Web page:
Kisses for Lula by Samantha Mackintosh
|Kisses for Lula by Samantha Mackintosh|
|Reviewer: Linda Lawlor|
|Summary: A warm and funny tale of a girl who is desperate to be kissed before she turns sixteen.|
|Buy? Maybe||Borrow? Yes|
|Pages: 360||Date: June 2010|
|Publisher: Egmont Books Ltd|
Girls do worry, about all sorts of things. And one of the things they enjoy worrying about most is whether or not they are passing the milestones on life's journey at the same time as everyone else. The fact that they combine this with loud demands to be treated to be an individual is a major reason for stress-related hair-loss and gibbering in parents. Lula is no exception here. Her sixteenth birthday is approaching fast, and unless she gets kissed before then (by pretty well anyone: she's desperate) she is convinced she will be jinxed for life.
A lot of girls will wish they are Lula. She has interesting parents who are semi-famous and, being artistic, might even be seen as slightly 'cool', and she has the sort of freedom which will make a lot of her readers weak with envy. Not yet sixteen, she has her own car to take apart and play with in the cellar, her mother is warm and encouraging on the subject of boys, and by the end of the book she is living in an annexe of the house so she can come and go pretty much as she pleases.
Lula's problem is that she is seriously clumsy, and this, allied to the fact that her beloved grandmother was a white witch, leads to her reputation for being jinxed. It seems that every male who comes near her has some sort of accident, and once the rumour has been spread by a disgruntled boy, pretty well all the guys in her neighbourhood run a mile. When we join the book, she has a list of potential kissers, none of them particularly attractive, and a few short days in which to accomplish her goal.
There are a lot of plot-lines in this book, and it requires a little concentration to keep them all in one's mind. Her father is sick, and behaving strangely, and he makes secret phone calls to a woman called Freya. Important papers have been stolen from her mother's library, where Lula is working for the summer. Her grandmother's favourite spot is likely to be bulldozed. All her friends are away together, leaving her alone with her problems. Arnold, a boy she works with, needs her help with a makeover so he can attract the girl of his dreams. She believes someone is stalking her. Her younger sister is determined to get kissed before Lula's birthday to ensure the jinx does not spread to her. The boy she has fancied forever suddenly starts noticing her. Another boy hangs around, but seems rude and defensive. The list goes on, and to be honest the book is a little crowded, both with people and with plot, which means some scenes feel a little rushed. For example: Lula moves into the annexe, admittedly with the help of her sister, but the fact that she manages to clear, clean and repaint it, chase a humungous spider and even move all her belongings in, all in one day, and still find time to go on a big date, is a little breathtaking. This is a girl who would make millions if she went into the house-cleaning business.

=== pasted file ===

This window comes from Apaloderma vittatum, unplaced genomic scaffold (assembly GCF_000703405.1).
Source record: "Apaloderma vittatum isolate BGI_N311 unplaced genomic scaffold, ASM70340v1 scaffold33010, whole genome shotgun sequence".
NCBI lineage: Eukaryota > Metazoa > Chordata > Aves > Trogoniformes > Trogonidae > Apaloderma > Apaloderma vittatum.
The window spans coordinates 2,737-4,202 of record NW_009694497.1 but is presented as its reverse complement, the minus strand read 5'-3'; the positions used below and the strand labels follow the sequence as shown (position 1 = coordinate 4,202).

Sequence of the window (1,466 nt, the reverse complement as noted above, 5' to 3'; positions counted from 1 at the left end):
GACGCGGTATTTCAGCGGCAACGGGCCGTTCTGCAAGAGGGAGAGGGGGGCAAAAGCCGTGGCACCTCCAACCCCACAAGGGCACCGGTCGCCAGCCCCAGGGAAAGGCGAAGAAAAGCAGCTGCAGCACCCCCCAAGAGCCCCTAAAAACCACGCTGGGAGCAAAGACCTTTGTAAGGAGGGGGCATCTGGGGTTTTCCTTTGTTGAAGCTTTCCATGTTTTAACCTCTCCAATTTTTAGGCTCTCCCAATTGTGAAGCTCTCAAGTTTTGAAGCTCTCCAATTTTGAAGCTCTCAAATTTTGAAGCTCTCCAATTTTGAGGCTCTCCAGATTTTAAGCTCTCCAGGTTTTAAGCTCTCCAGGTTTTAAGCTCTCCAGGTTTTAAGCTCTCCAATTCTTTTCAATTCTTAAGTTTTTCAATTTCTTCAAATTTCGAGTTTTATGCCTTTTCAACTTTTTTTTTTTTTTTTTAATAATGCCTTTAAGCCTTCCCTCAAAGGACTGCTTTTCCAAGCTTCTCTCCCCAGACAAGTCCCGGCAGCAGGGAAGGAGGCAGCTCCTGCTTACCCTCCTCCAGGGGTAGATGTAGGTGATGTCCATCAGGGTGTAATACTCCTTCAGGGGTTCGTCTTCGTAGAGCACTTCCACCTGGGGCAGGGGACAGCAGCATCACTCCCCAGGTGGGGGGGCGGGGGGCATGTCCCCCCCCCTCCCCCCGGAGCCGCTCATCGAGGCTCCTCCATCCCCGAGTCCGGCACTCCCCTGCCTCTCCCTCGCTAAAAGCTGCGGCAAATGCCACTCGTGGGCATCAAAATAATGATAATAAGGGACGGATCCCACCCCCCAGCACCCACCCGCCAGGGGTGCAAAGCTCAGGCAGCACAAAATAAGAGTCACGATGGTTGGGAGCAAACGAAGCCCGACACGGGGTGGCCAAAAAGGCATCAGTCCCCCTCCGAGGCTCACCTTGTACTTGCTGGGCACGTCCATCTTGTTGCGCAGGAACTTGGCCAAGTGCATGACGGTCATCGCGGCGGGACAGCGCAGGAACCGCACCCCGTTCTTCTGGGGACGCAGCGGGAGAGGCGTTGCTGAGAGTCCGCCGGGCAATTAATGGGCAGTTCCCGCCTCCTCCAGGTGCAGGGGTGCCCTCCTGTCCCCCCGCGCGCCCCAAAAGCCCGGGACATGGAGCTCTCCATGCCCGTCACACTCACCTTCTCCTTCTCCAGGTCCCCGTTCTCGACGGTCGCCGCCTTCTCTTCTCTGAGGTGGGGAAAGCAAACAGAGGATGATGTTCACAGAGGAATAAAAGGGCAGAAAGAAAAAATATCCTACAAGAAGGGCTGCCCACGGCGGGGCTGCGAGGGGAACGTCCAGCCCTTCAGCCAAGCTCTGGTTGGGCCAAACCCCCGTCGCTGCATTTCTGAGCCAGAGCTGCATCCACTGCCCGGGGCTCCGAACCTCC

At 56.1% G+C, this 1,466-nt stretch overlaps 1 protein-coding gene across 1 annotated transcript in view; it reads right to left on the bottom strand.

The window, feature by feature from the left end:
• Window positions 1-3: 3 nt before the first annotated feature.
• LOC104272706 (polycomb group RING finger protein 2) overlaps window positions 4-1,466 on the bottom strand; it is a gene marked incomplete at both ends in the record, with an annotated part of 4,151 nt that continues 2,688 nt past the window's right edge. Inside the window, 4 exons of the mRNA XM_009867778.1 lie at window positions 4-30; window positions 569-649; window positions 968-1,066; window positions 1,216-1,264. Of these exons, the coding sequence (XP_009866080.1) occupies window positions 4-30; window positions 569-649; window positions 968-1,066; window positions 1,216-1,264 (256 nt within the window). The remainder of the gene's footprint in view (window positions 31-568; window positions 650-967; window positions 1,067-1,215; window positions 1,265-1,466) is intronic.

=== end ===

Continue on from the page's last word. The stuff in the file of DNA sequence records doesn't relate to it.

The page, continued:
But the tone of the book is light and funny, with just the correct amount of wryness, and Lula's self-deprecating humour is a pleasure to read. She gets things wrong, especially when it comes to family matters, which nicely balances her wide range of artistic and practical skills. She would be an amusing friend to have, and young readers will find this book a light, enjoyable summer holiday read.
Many thanks to Egmont for sending this book to Bookbag.
Further reading suggestion: Young teens who like to read books about girls going through the same crises and dramas they do, will also enjoy Planet Janet by Dyan Sheldon, and My So-called Life: The Tragically Normal Diary of Rachel Riley by Joanna Nadin.
You can read more book reviews or buy Kisses for Lula by Samantha Mackintosh at Amazon.co.uk.
You can read more book reviews or buy Kisses for Lula by Samantha Mackintosh at Amazon.com.
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